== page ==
Attempting to predict the future is always a roll of the dice — even if we manage to correctly foretell where the winds will shift us, it is impossible to know what unexpected events will detour us on the way there. But what makes the technology of the future so particularly difficult to imagine?
In response to this post on the paradoxes that shape the way we relate to science fiction, a discussion began about the ways in which we imagined future technologies. Building off the point that our imagining of future technology was based on past technologies, some commenters pointed out that this led us to imagine bigger or better examples of what we already had, but made it particularly difficult to imagine true innovation:
The first one is so true as I was seeing an old issue of a video game magazine from the '90's imagining massive arcades of "today" and video games as huge centers. That arcades would fade with hand-held devices offering far better graphics was unbelievable to consider and shows that mentality.
Another offshoot is "Terminator 3." I know, I know, a poor movie but it does showcase a major development in the idea that rather than a central computer base for Skynet as stated in the 1984 and '91 movies, it instead uses the Internet to have Skynet spread out so there was no central thing to destroy. For all his vision, James Cameron still couldn't see such things coming and showcases how we can't take for granted what the future in centuries holds when the next decade can show some wild innovations.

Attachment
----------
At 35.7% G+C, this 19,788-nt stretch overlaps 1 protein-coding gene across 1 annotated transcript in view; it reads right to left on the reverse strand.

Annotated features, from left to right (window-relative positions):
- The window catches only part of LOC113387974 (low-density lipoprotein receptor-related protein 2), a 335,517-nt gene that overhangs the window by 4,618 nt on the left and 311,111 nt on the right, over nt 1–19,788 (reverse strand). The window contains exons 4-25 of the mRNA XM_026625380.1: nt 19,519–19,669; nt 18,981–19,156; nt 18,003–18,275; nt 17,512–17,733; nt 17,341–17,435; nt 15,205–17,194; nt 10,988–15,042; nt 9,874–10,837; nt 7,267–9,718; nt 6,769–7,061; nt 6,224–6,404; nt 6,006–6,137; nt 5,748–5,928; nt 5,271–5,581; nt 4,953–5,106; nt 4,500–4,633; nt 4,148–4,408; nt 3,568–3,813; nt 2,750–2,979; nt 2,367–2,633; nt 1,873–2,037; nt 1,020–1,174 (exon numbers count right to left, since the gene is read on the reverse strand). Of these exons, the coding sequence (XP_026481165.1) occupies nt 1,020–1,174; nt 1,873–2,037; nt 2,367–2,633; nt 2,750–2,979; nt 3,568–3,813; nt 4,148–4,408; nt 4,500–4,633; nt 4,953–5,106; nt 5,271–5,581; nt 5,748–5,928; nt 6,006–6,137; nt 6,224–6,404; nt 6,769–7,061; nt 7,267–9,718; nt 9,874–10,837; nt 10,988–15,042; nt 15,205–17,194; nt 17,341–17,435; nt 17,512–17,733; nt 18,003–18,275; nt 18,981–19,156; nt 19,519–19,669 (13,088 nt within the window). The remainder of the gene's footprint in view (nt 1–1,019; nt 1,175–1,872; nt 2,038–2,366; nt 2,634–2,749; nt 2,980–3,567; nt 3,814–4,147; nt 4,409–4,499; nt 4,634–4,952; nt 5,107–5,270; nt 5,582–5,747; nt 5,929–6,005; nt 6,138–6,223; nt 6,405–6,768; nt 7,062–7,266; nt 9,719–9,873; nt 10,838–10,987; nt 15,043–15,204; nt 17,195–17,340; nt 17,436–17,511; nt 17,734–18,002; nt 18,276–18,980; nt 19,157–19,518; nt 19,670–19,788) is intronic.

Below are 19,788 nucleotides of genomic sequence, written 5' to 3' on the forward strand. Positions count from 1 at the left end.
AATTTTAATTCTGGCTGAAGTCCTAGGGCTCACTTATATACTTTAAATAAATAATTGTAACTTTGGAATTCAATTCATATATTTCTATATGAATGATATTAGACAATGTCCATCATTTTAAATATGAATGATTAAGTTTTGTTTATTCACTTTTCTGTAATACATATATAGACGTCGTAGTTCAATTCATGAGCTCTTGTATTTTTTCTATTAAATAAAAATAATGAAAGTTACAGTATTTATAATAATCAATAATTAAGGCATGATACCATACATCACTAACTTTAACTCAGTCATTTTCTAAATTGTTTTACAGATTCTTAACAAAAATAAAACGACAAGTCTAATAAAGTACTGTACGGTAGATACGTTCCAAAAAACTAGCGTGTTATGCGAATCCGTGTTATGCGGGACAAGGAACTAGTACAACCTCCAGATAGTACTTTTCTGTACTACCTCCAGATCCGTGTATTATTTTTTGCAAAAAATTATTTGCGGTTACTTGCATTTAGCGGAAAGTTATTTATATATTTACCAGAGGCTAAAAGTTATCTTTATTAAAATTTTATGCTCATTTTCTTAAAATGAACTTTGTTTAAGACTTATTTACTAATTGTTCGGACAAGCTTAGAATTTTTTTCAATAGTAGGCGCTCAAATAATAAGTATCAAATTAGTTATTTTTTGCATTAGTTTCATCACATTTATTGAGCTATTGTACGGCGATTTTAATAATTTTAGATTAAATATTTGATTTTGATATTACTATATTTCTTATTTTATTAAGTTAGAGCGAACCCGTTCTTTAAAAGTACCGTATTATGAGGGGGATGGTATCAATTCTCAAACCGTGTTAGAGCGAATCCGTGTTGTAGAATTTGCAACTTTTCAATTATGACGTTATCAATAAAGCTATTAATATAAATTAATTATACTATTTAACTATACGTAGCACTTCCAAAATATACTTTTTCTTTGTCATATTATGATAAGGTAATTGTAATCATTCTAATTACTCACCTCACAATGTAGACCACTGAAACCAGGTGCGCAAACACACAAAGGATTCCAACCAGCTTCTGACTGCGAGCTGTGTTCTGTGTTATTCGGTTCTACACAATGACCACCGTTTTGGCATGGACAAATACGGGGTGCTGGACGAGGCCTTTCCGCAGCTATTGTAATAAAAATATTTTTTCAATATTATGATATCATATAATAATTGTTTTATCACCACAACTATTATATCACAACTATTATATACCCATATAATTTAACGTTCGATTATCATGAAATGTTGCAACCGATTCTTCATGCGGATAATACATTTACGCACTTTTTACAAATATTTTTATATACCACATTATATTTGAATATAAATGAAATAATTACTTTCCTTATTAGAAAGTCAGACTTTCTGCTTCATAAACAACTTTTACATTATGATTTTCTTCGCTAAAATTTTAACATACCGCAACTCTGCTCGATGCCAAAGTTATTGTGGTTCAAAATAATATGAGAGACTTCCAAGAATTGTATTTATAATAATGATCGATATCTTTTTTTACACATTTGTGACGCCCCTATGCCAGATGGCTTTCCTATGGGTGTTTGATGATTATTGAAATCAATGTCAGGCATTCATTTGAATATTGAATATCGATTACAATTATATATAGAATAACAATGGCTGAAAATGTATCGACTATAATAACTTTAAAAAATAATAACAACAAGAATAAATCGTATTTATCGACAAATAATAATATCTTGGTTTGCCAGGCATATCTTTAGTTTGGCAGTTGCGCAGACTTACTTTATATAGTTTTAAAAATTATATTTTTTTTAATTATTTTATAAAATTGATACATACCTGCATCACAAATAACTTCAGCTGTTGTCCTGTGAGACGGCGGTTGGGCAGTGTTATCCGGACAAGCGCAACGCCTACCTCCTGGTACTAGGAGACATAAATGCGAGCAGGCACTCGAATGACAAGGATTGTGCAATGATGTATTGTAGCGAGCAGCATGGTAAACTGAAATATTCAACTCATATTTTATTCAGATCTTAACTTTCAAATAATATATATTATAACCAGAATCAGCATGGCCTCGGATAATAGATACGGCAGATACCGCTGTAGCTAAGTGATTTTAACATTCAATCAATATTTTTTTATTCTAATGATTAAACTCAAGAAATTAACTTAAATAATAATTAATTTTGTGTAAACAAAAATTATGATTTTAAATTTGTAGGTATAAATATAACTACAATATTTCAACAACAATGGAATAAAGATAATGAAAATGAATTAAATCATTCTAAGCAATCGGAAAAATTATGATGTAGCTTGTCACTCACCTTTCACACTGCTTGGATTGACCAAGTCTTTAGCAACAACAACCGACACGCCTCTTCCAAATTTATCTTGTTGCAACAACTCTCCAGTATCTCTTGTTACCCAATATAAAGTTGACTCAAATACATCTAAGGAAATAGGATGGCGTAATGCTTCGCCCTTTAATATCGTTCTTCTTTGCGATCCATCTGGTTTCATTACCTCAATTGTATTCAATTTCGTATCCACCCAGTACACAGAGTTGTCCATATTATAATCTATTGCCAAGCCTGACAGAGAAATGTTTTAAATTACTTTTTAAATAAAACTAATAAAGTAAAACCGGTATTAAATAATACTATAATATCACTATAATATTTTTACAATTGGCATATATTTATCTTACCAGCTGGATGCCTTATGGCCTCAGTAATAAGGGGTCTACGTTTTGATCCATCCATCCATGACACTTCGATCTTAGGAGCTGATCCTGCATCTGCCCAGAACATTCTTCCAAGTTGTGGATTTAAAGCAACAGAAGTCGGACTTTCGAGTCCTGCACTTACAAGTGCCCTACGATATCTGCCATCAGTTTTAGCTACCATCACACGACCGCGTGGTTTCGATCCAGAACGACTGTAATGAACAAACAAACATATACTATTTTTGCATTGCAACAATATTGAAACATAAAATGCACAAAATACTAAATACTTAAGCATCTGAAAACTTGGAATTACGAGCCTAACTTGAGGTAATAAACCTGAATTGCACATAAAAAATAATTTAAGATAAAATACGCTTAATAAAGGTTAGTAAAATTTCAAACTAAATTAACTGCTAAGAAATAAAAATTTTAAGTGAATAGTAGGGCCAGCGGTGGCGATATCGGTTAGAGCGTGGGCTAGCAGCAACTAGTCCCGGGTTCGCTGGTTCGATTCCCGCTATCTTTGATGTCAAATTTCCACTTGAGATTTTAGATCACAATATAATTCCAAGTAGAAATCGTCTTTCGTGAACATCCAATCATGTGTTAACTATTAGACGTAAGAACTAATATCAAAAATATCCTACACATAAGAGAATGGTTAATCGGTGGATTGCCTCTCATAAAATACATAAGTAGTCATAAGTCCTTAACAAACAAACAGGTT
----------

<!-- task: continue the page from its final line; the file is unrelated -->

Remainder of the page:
Other commenters, however, suggested that it wasn't that technology was unusually difficult to predict — it was just that the divergent alternate futures stood out more starkly than the futures that mirrored our own:
In "Things to Come" by HG Wells, made in 1936 when most people didn't even have a TV, there was a transparent flat-screen TV, and there were auto-gyros, a flying machine that was the precursor to the helicopter, and most people didn't even know it existed. I think we see paradoxes when the predictions are wrong, but we don't give them credit when they predict things that nobody could have foreseen.
What do you think? Tell us now — along with any favorite examples of technological predictions that went particularly far afield of the future we ended up living in or examples of the predictions that landed dead center.
Image: Geodesic domes / Jürgen Matern